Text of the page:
Children from Pele school assisting with building their book case.

Once it was finished Jason and Brett presented it to the principal and the whole school was overcome with emotion, because to them, it symbolised the start of their rebuild. The Vanuatu people are always very grateful for any help they receive and always hold a ceremony to say thank you when you gift them something. Simple acts of kindness mean the world to the people of Vanuatu.

Bookcase complete.

Later on that year Jason and Brett from the Island Heart team returned to Vanuatu and donated some money to the Chief. The money that they donated played a small part in helping to rebuild the school. The school was very appreciative of their very kind donation.

Every year since 2012 Kylie and Deb return to Vanuatu in June-July for a month to donate money and help out in the communities. Kylie and Deb pay for themselves to travel over to Vanuatu and don’t use any of the funds raised from Island Heart.

They both have small businesses that they sell items through to help raise money to pay for their airfares and accommodation over in Vanuatu. Deb sells her crafts at The Waterwheel Tourists and Information Center in Warburton, under the name Debz Dezignz.

You can support Kylie and Deb by buying through their businesses.

Deb also has a couple very generous friends who put a small amount a way each week for Deb, to help fund her trip. “That is their way of supporting the people of Vanuatu” Deb said. Deb is so very grateful to her friends for their generosity. Kylie sells her art through her business KLO ART at stalls throughout the year to raise money for her airfare and accommodation. By purchasing their crafts you are helping to support the work they are doing in communities over in Vanuatu.

A selection of some of Kylie’s (FLO ART) items that she sells at markets to raise money for her airfare.

One of the main ways Kylie and Deb support Vanuatu is helping the local schools. They often will help out by buying supplies for some of the schools. They also volunteer at some of the schools while they are over there teaching English, and Bible studies to the children. They do also try to teach some basic life skills to help them in their own lives.

7 wonderful years invested in Vanuatu’s children.

A lot of the kids get lost in the education system in Vanuatu mainly because of the large class sizes. There is often 40+ children to one teacher in a typical classroom in Vanuatu which makes it incredible hard to teach properly.

“Children with special needs can sometimes be over looked or not recognised. Recently many schools have become more aware of these needs, however lack the extra teaching support within a classroom setting” Kylie said.

Kylie with year 2 class that she taught for a few days on Pele Island.

Even though it is challenging volunteering at the schools they both love working with all the beautiful kids. They both believe educating children is one of the best ways to help break the cycle of poverty.

They also spend time in communities showing them cost effect ways to make food and other items. They feel this helps the people in these communities create things themselves so they can sell them in their own stalls and earn an income.

Deb teaching ladies the art of simple baking.

In previous years they take over suit cases filled with tool kits to help the communities make Ukuleles to sell. The Ukuleles is a very important instrument in Vanuatu. Deb and Kylie will also buy local timber used to make the Ukuleles. This helps support local business and gives the communities a chance to make items they can sell to earn a living.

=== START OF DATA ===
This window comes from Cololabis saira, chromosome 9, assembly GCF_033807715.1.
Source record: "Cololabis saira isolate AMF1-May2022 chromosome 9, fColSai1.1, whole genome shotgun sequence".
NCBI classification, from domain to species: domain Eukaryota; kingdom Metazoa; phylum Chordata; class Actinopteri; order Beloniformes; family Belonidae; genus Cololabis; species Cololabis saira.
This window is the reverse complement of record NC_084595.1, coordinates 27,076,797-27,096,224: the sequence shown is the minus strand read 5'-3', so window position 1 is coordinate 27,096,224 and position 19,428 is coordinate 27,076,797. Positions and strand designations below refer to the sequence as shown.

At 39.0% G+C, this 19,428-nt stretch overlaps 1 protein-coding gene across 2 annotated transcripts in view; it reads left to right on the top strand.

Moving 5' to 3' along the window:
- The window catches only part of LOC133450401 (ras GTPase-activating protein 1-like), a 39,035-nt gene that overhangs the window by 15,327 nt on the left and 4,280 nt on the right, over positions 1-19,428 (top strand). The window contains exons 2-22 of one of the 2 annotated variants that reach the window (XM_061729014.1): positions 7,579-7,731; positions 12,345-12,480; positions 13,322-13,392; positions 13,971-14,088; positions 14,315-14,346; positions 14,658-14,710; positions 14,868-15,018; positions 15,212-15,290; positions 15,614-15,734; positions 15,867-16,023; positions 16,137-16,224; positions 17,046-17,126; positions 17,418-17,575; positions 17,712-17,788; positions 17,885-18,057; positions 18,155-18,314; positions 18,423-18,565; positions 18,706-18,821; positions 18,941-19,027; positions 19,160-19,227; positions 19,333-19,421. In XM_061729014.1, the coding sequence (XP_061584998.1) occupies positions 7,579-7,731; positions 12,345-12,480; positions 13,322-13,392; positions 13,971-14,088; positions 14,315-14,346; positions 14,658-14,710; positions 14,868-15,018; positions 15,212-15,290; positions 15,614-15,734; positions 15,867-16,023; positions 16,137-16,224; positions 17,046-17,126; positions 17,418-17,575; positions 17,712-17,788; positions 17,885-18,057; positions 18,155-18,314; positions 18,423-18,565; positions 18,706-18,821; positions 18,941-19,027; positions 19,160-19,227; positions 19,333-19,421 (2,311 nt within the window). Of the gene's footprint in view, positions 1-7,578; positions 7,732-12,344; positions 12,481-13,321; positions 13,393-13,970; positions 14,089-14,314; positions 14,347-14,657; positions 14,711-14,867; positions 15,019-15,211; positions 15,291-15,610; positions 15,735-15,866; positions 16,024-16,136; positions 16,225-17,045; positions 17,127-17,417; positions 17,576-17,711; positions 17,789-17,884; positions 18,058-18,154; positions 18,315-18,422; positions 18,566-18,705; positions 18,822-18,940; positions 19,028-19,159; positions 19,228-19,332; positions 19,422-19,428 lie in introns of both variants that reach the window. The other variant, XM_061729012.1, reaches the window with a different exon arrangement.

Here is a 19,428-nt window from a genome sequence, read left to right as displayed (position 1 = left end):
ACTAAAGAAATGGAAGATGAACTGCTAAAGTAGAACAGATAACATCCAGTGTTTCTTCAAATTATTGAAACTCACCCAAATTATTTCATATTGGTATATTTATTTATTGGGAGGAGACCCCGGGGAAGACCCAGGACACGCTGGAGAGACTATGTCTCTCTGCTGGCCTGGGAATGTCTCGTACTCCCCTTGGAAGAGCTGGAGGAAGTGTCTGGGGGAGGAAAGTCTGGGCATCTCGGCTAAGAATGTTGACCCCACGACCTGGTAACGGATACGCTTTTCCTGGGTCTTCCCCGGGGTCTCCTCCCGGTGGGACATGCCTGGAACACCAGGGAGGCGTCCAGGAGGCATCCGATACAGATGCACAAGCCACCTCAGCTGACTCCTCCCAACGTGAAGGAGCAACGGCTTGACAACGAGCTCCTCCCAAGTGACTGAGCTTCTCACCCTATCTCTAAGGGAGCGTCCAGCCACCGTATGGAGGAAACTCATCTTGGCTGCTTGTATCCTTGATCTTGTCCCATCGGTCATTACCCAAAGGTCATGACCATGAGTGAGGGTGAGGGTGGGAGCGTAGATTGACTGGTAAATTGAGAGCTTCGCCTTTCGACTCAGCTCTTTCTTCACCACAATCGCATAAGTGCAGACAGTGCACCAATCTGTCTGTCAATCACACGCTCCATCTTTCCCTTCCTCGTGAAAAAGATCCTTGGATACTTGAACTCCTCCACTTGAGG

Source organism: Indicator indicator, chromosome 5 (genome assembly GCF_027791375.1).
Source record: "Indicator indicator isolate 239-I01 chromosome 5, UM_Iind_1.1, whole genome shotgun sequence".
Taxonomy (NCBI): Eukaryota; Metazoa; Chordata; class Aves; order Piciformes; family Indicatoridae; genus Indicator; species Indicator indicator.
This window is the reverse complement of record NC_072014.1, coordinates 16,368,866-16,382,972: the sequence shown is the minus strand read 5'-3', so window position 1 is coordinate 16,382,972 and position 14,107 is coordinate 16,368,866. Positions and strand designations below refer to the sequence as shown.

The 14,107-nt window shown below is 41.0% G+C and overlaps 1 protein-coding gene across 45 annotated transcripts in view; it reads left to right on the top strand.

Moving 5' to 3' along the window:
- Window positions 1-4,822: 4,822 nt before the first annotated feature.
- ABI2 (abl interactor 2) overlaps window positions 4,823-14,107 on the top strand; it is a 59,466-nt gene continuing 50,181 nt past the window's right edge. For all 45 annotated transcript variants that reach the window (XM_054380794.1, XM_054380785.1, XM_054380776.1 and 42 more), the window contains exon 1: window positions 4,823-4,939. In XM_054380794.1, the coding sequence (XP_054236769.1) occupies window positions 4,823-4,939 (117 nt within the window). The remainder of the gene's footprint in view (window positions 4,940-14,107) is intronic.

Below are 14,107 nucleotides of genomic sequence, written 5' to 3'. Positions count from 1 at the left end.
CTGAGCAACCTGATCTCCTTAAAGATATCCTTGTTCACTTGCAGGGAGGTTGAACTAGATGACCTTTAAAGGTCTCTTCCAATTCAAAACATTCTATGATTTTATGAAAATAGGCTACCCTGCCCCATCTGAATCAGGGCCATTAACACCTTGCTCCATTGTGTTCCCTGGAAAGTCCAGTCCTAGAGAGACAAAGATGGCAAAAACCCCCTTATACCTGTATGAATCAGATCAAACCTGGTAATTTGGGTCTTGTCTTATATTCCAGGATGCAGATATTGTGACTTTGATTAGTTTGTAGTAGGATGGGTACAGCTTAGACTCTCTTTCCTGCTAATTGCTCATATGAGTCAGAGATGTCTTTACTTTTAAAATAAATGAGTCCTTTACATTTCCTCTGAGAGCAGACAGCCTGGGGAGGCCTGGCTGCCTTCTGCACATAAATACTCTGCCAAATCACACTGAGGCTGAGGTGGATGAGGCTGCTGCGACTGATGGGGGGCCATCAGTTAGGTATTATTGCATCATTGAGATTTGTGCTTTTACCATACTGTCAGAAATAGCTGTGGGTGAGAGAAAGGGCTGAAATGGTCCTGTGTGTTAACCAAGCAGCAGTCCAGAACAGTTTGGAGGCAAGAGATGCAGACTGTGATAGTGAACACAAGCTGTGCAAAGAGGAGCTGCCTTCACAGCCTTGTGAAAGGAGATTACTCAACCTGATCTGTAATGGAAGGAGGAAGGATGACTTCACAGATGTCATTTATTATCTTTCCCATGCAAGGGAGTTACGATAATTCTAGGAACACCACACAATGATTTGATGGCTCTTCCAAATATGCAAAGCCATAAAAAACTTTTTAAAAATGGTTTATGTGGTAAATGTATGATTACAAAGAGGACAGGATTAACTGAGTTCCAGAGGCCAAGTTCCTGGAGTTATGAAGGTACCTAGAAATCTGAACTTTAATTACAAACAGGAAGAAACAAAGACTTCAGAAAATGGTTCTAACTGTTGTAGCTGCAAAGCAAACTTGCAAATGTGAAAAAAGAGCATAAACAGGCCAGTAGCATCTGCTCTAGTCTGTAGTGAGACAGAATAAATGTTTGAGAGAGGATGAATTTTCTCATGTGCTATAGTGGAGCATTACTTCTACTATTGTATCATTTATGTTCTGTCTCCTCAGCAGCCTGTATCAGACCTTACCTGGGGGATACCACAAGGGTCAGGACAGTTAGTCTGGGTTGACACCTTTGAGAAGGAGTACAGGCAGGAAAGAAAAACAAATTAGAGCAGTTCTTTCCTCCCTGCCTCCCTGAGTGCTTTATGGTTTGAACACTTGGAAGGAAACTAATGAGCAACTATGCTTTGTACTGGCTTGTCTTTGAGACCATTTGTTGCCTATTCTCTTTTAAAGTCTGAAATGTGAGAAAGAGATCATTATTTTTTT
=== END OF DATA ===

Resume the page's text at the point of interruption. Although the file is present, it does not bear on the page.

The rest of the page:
They often don’t plan ahead where their donations will go. “We usually see a need in a community when we are there and go and purchase what is required to help them out” Kylie said.

One of Island Heart’s goals this year is to connect with the ‘Days for Girls’ global movement. ‘Days For Girls’ have many bases throughout the world, one being located locally in Bayswater, Victoria. They make up sanitary packs to be handed out to girls overseas in developing nations like Vanuatu.

Kylie and Deb will be completing ‘Days For Girls” online course before they go this year. The course will provide them with training so they can explain to the girls how to use the packs to manage their period so they don’t miss days at school.

They have been invited this year to go back to Pele School in Vanuatu to hand out packs to girls from grade 5 to year 8. They will educate the girls as well while they are there. Kylie and Deb are fundraising at the moment to buy more packs from ‘Days For Girls” to hand out at the school.

The sad reality in Vanuatu is that a lot of girls of school age cannot afford sanitary products. This means that many girls are forced to take a week off school and stay home while they have their period, which is hard to believe in this day and age. As you can imagine they become very disconnected from their communities during the time, which is not good for their own mental health.

If you would like to support Island Hearts ‘Days For Girls’ initiative then please contact Island Heart to make a donation. By donating it will allow Kylie and Deb to hand out more packs to girls in need while they are over there this year.

Ladies in Vanuatu receiving their sanitary packs.

They are also making their own packs as well to take over which they will hand out to girls in need in communities. You can help by providing draw string bags or dark coloured cotton flannelette material which they will use to make reusable pads.